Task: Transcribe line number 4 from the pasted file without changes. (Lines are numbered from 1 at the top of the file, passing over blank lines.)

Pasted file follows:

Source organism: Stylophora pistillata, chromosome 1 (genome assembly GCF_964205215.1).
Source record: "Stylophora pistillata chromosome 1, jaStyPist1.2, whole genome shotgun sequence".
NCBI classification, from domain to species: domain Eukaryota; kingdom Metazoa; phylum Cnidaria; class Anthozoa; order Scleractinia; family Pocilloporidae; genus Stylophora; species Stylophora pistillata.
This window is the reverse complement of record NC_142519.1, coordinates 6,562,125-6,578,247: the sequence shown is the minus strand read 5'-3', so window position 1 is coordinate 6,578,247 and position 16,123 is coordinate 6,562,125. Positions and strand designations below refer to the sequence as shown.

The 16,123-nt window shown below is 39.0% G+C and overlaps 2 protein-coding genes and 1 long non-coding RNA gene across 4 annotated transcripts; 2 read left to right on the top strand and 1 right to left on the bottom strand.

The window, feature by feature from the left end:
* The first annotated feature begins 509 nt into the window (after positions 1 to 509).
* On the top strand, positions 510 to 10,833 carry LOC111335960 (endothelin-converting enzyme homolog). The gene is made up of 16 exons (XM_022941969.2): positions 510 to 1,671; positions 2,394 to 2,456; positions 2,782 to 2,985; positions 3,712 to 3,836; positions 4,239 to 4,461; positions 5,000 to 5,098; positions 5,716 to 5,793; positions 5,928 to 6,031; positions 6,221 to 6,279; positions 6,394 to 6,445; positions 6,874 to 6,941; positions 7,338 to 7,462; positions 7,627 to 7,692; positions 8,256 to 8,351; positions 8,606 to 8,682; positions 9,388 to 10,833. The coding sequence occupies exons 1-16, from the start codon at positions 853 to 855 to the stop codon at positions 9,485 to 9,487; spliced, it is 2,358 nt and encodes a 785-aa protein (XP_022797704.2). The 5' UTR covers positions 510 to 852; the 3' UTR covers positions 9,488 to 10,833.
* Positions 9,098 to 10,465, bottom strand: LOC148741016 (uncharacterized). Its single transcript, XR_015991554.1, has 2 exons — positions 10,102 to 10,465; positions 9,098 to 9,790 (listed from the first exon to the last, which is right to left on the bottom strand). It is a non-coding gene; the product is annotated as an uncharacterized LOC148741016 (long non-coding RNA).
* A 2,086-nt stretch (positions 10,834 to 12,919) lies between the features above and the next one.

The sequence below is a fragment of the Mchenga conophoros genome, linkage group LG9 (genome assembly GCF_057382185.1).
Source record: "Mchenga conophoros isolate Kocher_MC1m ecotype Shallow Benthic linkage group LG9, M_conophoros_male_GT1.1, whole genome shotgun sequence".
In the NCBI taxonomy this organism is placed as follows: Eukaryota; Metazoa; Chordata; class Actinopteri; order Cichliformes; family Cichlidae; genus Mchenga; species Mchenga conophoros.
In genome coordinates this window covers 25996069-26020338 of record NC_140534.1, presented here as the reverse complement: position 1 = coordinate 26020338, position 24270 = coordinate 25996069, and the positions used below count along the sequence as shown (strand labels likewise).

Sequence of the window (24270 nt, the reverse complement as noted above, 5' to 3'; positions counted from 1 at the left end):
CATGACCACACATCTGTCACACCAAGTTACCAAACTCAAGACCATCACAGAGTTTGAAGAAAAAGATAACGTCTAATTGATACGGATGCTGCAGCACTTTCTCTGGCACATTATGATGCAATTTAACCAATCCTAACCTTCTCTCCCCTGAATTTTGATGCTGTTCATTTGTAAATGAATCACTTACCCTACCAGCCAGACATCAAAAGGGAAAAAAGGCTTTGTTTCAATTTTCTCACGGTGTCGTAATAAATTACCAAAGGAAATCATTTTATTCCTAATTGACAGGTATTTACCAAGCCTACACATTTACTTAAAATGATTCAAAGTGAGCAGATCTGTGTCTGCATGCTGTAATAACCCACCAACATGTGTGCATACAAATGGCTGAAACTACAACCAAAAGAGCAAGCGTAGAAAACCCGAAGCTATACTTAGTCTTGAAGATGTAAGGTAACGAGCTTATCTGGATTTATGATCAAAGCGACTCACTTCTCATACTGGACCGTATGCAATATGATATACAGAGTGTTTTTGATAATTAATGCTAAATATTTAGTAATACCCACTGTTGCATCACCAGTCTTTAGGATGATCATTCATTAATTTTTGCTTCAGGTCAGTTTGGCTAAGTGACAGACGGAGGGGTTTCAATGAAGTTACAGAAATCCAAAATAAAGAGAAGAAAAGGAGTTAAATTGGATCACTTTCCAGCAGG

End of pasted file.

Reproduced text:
This window is the reverse complement of record NC_142519.1, coordinates 6,562,125-6,578,247: the sequence shown is the minus strand read 5'-3', so window position 1 is coordinate 6,578,247 and position 16,123 is coordinate 6,562,125. Positions and strand designations below refer to the sequence as shown.